Tarragona is in southern Catalonia directly on the Mediterranean Sea with a population of 134,000.
The tourist drive of this location would be the pretty walking strip or Rambla which leads you to the stunning views and the Roman ruins.
The human tower monument statue we were so fascinated with, symbolizes the bi-annual sporting event, where the leading human towers around Spain compete in Tarragona for first place. A Castrel (castle) consist of 75-500 people. The origin of this competition is Catalonian.
Although rules differ, usually these towers are nine levels high with 4 people on each level. The heaviest strongest people are near the bottom and the lightest people near the top. Music plays while they build their human tower, and the bace sometimes have hundreds of people from their colla (team) supporting the base.
I found this video of the event and felt so emotional for the children on the top. It seems crazy coming from my culture, but I guess it is like running with the bulls or the tomato festival, you have to experience it to truly understand it. This is going on my bucket list.
In fact, UNESCO considers Castellers to be amongst the ‘Masterpieces of the Oral and Intangible Heritage of Humanity.”
This art is passed down generation to generation.
No matter how much I researched could not find official rules. I guess, how long they stay in tower position for, if they fall or do not fall, and if they do anything a little differently, originality like the man in the video that held four people on his shoulders alone. If he didn’t win… not who did!
The bubble photos show how creative the Spanish become in a tough economy. A man entertained tourists and encourages donations. Resourceful is nothing else like the man our side of Barcelona’s La Sangrada Familia Cathedral where the bums do the same for cash.
The photo of the goose and the fois gras made me laugh. In Canada, it would never be excepted to see the animal you are about to eat. The total disconnect from the animal to the plate is somewhat alarming once your outside the culture having experienced a new one. Here they leave the head on animals to make sure you know what you get. For instance a rabbit and a cat look awfully similar once skinned. I personally like to know what I am eating, although I haven’t had rabbit since moving to France.
Daniel wore his new Halloween hat with the clever stuck in the top. The Spanish we encountered were super friendly towards Daniel, some took photos of him and even laughed out loud. They are good sports!
The Rambla Market had everything you can imagine and not much different than our French markets for ‘Made in China’ clothes for cheap and knock-off runners and shoes. In a French market you expect a good selection of artisan quality local grown foods, but here none in sight. In fact, it was more a market for bags, purses, clothes, shoes with the exception of the pet/farm animals. They had hundreds of chicks and budgies for sale, a few cages of pot belly bigs freshly weened and ready for a family. I don’t think they eat this variety, but maybe I should ask the Danes who have 12 million pigs to 5 million people.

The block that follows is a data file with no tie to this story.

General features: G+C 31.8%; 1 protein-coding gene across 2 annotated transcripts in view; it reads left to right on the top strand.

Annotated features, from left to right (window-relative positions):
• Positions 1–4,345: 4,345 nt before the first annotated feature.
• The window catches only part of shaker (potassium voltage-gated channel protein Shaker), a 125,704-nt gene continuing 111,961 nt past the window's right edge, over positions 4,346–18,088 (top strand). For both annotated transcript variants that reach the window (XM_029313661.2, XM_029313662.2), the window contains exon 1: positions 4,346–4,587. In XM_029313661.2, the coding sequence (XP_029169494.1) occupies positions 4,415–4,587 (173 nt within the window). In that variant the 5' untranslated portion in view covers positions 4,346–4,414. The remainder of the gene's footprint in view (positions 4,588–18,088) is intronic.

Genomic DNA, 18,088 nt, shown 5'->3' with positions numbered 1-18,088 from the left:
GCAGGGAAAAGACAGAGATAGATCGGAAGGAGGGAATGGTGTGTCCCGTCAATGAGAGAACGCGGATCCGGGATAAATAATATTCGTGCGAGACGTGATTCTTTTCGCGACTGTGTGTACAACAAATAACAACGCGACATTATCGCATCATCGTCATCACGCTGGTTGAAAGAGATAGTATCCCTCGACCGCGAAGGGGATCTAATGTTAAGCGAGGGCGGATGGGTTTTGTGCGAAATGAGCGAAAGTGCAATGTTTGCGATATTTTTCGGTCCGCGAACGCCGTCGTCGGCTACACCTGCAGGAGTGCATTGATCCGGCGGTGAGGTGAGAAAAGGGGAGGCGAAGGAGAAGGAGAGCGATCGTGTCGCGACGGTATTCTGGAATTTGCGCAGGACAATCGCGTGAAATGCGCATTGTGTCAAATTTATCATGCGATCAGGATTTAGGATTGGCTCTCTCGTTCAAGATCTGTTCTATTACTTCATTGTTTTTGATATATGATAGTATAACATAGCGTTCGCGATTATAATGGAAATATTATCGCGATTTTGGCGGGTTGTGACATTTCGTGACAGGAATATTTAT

Angelina’s feet were ruined by her flip flops the first day in Spain. The next day she managed with her sneakers but by day three there was nothing we could do. We bought her open back crock knock offs for 6€ that smell like a cheap dollar store. She used them while we walked around Tarragona, however it only gave us a few extra hours until she completely melted down.
While we were in Tarragona, Spain a Spanish political party protested up a side street. We don’t know what it was about as they paraded through the streets, but felt their passion.
We ended up having Chinese food in Tarragona, something we miss from home. In France good oriental food is hard to find, and even bad Japanese is expensive. For around 20€, we feasted on Chinese fast food. I loved the spring rolls.
The Roman ruins in Tarragona are spectacular. We visited the Amphitheatre and viewed the sacred burial grounds near the sea.
Other Roman buildings include:
- the walls
- the capitol, or citadel
- the Forum
- the palace of Augustus, called the house of Pilate
- the so-called tower, or sepulchre, of the Scipios
- arch of Sura, or of Bara
- the Aurelian Way.
Honestly, so much history.
Spain is further south than France, and the climate was still warm when we visited. Tarragona is a sea port.
One thing I find funny about Spain, is the amount of industry seaside and highway visible. Did they not get the memo to define different areas for different industry. It is hard to enjoy beautiful views when a huge plant spews smoke off to one side and the other.
I found Barcelona eclectic in the same way, where industry mixes in big cities instead of off to one side or relocated to subareas to keep the tourist areas beautiful. Just an idea…
Perhaps the more money a city gets the more room for improvement. Spain is clearly in a recession. Even a seaside restaurant is a faction of the cost of a similar restaurant in France and I would guess the food in Spain is more varied.
That’s Hamori’s take on Tarragon, Catalonia, Spain.
In the economy people get creative to make money